“Rhode Island’s $1.7 billion green industry – and the 12,300 jobs it supports – is a bright spot in the economy of our beautiful state, thanks to growing consumer interest in products grown locally,” she said. “On top of these economic benefits, agriculture also contributes to tourism, open space, quality of life, and access to local foods and horticultural products.”
Despite the fact that Chafee, Coit and state agriculture chief Ken Ayars have repeatedly and publicly lauded the state’s farm-to-table, farm-to-school and broader agricultural successes during the past few years, the Fourth Economy Consulting report, meant to focus on current strengths in the Rhode Island economy and replete with elaborate graphs and full-color panoramas evoking pride of place, fails to recognize agriculture and local food in any substantive manner.
In fact, the executive summary (pdf) fails to mention the state’s agriculture growth even once. In the 15-page document Rhode Island’s thriving agricultural sector is not identified as part of an economic “cluster” or “market opportunity network.”
While the full report calls for definition and validation of market opportunities, with the exception of a singular unexplained graph citation of “Online Agriculture” (R.I.’s top ranking "sustainability measure"), the report fails to make any substantive mention of the local food and farming economy, neither its recent achievements nor its future growth opportunities.
Rich Overmoyer, president and CEO of Fourth Economy Consulting, declined to comment for this story.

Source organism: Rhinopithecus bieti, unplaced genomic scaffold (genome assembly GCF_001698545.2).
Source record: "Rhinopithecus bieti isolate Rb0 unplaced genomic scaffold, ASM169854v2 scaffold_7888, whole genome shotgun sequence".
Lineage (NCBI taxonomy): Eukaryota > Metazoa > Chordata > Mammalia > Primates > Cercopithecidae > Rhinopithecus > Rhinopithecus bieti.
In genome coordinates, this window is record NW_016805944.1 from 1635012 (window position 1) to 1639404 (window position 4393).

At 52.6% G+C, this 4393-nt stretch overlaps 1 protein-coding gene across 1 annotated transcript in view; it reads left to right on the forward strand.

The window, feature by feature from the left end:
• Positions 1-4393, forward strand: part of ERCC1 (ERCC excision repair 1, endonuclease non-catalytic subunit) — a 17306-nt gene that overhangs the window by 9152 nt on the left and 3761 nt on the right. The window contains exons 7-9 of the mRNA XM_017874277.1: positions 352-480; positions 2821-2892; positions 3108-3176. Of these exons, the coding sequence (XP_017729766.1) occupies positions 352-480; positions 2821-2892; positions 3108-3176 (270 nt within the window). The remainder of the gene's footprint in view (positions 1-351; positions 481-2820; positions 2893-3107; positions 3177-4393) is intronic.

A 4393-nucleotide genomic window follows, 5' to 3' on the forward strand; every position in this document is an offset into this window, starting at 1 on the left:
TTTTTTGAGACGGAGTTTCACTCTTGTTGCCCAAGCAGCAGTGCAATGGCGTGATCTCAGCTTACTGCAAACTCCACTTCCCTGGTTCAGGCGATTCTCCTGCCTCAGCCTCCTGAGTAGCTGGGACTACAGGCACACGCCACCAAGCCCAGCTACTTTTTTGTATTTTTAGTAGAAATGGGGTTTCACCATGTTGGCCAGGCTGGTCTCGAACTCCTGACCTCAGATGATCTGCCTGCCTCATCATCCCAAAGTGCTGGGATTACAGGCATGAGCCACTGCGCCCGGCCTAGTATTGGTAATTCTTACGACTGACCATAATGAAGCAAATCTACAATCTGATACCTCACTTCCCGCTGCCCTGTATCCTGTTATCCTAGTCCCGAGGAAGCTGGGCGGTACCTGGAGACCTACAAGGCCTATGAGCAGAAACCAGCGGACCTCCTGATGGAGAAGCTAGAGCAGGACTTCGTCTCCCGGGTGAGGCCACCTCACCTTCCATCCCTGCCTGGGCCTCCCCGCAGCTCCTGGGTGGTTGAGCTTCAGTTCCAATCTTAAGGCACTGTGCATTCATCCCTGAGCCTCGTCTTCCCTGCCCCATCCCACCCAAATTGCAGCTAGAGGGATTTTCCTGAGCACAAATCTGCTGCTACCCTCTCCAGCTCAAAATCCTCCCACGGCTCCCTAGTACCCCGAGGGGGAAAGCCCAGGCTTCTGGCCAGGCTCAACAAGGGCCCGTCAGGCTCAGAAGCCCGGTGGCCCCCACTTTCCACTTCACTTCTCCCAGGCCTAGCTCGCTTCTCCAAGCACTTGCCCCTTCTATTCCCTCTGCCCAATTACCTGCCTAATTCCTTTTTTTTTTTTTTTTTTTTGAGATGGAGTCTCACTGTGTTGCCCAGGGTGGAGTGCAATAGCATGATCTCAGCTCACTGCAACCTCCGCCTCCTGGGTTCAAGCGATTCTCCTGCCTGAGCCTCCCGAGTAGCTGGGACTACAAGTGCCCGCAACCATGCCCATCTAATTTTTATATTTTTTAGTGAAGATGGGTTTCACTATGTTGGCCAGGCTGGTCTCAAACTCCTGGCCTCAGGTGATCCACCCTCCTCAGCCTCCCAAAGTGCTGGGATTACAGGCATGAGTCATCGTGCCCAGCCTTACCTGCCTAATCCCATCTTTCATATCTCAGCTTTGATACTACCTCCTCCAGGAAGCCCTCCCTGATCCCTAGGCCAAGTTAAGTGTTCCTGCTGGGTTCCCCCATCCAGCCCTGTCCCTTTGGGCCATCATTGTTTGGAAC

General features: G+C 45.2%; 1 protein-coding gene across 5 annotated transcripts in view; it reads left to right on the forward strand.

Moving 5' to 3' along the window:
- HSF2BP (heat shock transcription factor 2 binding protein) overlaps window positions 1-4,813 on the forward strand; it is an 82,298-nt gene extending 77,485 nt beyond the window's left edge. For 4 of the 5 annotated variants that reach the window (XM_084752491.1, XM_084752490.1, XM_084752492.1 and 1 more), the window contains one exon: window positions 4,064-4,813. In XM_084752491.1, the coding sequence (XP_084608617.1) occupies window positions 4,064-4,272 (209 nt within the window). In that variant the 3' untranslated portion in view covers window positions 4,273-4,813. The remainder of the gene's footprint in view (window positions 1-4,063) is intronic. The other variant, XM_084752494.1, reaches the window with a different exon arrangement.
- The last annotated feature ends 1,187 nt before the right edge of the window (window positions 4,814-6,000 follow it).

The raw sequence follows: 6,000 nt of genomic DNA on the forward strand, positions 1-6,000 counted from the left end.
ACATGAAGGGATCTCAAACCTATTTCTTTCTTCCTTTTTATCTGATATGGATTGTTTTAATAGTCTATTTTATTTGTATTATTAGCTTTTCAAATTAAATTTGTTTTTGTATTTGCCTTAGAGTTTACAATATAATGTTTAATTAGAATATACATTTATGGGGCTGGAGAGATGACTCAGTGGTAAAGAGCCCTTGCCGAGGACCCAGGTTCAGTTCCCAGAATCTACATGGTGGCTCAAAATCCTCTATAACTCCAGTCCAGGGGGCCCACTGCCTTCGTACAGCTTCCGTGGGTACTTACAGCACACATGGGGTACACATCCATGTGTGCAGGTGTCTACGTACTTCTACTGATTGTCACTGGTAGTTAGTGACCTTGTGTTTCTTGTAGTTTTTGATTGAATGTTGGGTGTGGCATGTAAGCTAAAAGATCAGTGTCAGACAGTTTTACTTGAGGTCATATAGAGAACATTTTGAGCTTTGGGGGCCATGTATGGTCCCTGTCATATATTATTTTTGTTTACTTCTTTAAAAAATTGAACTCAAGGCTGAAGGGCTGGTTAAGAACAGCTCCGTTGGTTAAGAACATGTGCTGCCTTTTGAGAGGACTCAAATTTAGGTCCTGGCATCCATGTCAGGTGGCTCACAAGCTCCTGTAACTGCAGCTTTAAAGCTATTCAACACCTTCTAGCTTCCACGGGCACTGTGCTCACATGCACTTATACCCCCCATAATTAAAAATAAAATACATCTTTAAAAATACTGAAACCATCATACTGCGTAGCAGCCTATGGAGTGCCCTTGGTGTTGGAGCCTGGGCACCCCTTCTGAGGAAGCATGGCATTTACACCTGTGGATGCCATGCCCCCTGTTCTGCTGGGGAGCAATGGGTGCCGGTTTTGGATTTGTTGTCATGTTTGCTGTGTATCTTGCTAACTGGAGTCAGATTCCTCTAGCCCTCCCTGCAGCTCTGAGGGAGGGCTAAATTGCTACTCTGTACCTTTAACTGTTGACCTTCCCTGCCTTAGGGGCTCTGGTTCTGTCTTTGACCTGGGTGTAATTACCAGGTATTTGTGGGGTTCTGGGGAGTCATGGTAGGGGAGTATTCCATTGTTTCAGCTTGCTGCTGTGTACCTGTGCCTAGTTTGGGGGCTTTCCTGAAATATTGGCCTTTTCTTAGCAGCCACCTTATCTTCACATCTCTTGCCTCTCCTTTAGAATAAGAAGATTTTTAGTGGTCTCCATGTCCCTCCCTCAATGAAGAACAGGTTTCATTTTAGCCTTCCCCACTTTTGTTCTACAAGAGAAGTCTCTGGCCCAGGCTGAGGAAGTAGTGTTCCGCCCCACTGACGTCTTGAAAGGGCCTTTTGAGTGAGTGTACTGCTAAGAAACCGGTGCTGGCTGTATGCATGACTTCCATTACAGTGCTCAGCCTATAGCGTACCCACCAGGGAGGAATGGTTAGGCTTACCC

Local means sustainable
As the Sproul report suggests, there are multiple elements within our local food system — urban and rural agriculture, food production and processing, food security, waste management, the environment, pride of place, public health and nutrition. The local food system’s role in filling the needs of thousands of Rhode Islanders who frequently go without a meal (the “food insecure”) make it a moral imperative in addition to the economic one described by Sproul and Coit.
Rhode Island’s Five-Year Strategic Plan (pdf) released in 2011 by the Agricultural Partnership hints at a significant opportunity for growth. As of 2010, Rhode Island sourced only 1 percent of the food that is consumed from within the state, translating to a theoretical 99 percent upside potential that taps consumer demand, but also provides a motivating factor of food security.
On the one hand, Rhode Island ranks high in national rankings in growth of small farms and direct farm-to-table produce sales, but on the other ranks low in New England in at least one measure of food security. The juxtaposition of these two metrics reveals a clear economic opportunity, one entirely missed in the $45,000 economic snapshot presented to the Division of Planning last week.
The consultants' report, among many recommendations, encourages “buy local” campaigns, which have been proven to benefit participating communities directly through the “local multiplier effect.”
“The food system as a whole drains money from the local economy,” according to Sarah DeWeerdt in a 2009 report for the Worldwatch Institute. “Every time money changes hands within a community, it boosts the community's overall income and level of economic activity, and fuels the creation of jobs. The more times money changes hands within the community before heading elsewhere, the better off the community is.”